Wampler has announced the arrival of the Metaverse, which we’re relieved to say is not an underwhelming new VR space but a comprehensive delay pedal – one featuring 11 different delay algorithms and up to 128 preset slots.
Essentially, the Metaverse does for delay what Wampler’s Terraform did for modulation, packing a hugely versatile feature set and a wide array of studio-quality (48 kHz/24-bit) tones into a pedalboard-friendly box.
Central to the unit are those delay options, which include a mix of classic tones, Wampler algorithms, and some truly far-out sounds, such as the whoosh of analog flanger delay.
Some of the more traditional options include BBD (a Memory Man-style Bucket Brigade Delay), ANLG (inspired by a Boss DM-2), the Echoplex-style SPC (Space Echo delay) and TAPE, which channels multi-head tape tones inspired by the Binson Echorec. There’s also a crisp, '80s-style digital delay, which takes its cues from a TC Electronic 2290.
The Metaverse also sees Wampler draw upon its back catalog, with the tones of its Doctor, Faux Tape Echo and Ethereal pedals all available here.
It also throws in both analog and digital flanger delays, and Wampler’s take on an Aqua Puss-style modulated delay. “If you love vintage boutique analog delays, you’ll love this setting which can almost warp space and time with its liquid repeats,” says Wampler.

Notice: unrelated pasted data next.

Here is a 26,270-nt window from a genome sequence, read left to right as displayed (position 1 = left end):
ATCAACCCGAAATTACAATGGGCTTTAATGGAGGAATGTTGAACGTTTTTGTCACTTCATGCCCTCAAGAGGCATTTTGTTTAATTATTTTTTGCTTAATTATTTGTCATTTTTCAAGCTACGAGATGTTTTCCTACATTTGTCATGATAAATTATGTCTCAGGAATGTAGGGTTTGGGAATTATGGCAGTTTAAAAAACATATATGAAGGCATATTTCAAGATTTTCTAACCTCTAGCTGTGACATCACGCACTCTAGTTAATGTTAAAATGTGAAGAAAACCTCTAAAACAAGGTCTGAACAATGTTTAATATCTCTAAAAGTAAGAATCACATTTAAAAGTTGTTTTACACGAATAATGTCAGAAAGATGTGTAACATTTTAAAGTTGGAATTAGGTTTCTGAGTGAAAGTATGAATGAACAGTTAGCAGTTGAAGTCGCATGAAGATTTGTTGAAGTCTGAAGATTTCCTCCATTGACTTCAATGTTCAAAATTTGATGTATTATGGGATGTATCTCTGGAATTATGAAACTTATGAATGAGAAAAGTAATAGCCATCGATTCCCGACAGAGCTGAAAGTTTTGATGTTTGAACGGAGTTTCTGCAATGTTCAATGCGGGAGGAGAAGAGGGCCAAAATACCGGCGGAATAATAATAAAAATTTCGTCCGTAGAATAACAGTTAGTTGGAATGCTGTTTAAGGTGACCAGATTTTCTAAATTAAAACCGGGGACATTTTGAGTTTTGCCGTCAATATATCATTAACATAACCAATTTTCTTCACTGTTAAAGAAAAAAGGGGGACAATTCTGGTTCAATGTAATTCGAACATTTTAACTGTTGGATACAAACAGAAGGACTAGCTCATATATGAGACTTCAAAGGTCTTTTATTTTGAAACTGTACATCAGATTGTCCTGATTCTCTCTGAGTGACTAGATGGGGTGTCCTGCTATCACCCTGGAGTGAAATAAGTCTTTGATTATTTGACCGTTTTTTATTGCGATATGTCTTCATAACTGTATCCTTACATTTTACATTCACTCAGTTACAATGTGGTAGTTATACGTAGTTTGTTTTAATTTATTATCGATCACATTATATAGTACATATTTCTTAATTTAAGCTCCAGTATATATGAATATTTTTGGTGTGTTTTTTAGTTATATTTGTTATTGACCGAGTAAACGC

Controls on offer include Delay, Feedback, Tone, Mod and Mix dials, alongside two footswitches, one of which is dedicated to tap tempo. Hold down the bypass switch and you’ll have access to other parameters. Finally, there’s a preset button.
On the preset side, you can save up to eight directly to the pedal using the central preset save/recall button, or up to 128 presets via MIDI connection.
There’s full CC and PC command for MIDI, plus a stereo I/O and the option to connect an expression pedal to control any of the pedal’s parameters.
We are pleased to see that Wampler has addressed our main (and pretty much only) criticism of the Terraform – the tiny typeface of the effects names, which was almost unreadable. Here it has opted for considerably larger lettering and abbreviated effect names, which should make it easier to identify settings on the fly…
Finally, Wampler is making the pedal available in software format, too, free to anyone who registers the unit for the warranty on line. This set of 11 AU and VST3 plugins are compatible with most popular DAWs, and would ordinarily set you back $49.99 if purchased separately.
Expect to find the Metaverse for $/£349 street. Head to Wampler Pedals for more.